This application is for partial support of the 15th biennial Federation of American Societies of Experimental Biology (FASEB) summer conference on """"""""The Biology and Chemistry of Vision"""""""" to be held on June 9-14, 2009 in Steamboat Springs, Colorado. Since its inception in 1985, this has been one of the premier and most successful meetings focused on photoreceptor biology. The major goal of the 2013 meeting is to highlight the most recent advances in a broad and diverse range of photoreceptor function issues. We would also like to boost the size of the meeting to as close to 160 people (near upper limit) as possible by making every effort to attract new people with diverse backgrounds and interests, especially junior scientists, who will be the lifeblood of the next generation. Indeed, reflecting our desire to keep the meeting fresh and lively, all speakers in the 2013 meeting will be new. There will be nine platform sessions and two poster sessions, with multiple themes. The first, as the core theme from the first (1985) of these meetings on, is the molecular and cellular details of pigments and retinoid turnover in both rods and cones, as well as the latest news about the physiology and biochemistry of the photo transduction mechanism. The second, incorporated into the past few meetings, is the cell biology and development of photoreceptors. The third, entirely new, is about the regulation of photoreceptor function by circadian and metabolic mechanisms. The fourth seeks to expand the meeting beyond photo transduction in vertebrate rods and cones as well as into synaptic transmission. Finally, the fifth again an added topic only in the past few meetings, is about diseases, animal models and therapy. In keeping with the success in past meetings, the 2013 meeting will continue to emphasize close and intense scientific interactions among the participants, especially between senior and junior investigators, with many of the latter also giving platform presentations. The funding requested in this application will in fact be used for supporting the travel expenses and conference fees for the young scientists, including pre- and post-doctoral trainees and junior investigators who have received little or no NIH funding yet for their research programs.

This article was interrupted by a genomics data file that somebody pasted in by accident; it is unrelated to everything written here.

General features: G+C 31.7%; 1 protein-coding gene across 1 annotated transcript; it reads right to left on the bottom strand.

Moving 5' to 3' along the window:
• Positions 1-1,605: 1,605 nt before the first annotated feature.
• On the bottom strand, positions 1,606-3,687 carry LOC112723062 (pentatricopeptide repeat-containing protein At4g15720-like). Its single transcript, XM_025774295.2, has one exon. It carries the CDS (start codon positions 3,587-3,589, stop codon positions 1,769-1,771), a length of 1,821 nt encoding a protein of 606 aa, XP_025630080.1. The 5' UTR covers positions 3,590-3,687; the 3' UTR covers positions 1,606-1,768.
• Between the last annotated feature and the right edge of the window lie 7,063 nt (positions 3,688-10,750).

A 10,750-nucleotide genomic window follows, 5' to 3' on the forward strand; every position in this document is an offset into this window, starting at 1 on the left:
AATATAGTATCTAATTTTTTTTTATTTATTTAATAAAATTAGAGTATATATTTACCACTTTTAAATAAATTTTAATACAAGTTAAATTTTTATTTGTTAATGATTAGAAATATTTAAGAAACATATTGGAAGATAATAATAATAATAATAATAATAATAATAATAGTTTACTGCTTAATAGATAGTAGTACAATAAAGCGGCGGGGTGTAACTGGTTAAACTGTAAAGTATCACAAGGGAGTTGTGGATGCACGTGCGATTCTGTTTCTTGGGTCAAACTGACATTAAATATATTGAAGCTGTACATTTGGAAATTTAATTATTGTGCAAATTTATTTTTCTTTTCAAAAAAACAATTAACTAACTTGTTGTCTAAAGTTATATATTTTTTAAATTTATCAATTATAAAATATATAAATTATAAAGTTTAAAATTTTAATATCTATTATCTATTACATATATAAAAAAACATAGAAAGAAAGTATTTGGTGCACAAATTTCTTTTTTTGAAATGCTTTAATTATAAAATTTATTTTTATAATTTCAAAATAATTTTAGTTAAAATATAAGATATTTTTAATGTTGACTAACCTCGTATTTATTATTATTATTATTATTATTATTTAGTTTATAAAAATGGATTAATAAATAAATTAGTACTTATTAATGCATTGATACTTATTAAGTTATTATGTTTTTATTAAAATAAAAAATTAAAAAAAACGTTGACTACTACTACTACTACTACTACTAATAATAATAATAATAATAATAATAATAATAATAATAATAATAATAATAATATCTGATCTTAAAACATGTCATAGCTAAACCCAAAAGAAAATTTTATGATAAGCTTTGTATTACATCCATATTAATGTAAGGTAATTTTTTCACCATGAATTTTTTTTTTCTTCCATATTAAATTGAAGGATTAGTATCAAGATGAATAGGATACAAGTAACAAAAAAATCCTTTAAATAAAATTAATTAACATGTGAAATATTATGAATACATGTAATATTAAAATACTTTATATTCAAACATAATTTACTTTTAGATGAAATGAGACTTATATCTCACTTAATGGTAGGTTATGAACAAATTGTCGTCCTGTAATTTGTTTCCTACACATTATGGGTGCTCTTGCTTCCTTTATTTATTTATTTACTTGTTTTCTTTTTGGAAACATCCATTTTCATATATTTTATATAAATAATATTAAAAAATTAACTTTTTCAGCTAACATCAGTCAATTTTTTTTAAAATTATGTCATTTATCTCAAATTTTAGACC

The prospect of therapeutic treatments for a wide array of retinal degenerative diseases resulting in blindness depends on scientific advances in our understanding of the biochemistry, physiology, cell biology, molecular biology and genetics of photoreceptor function. This meeting brings together premier senior and junior investigators of different expertise to discuss the most recent advances in these areas.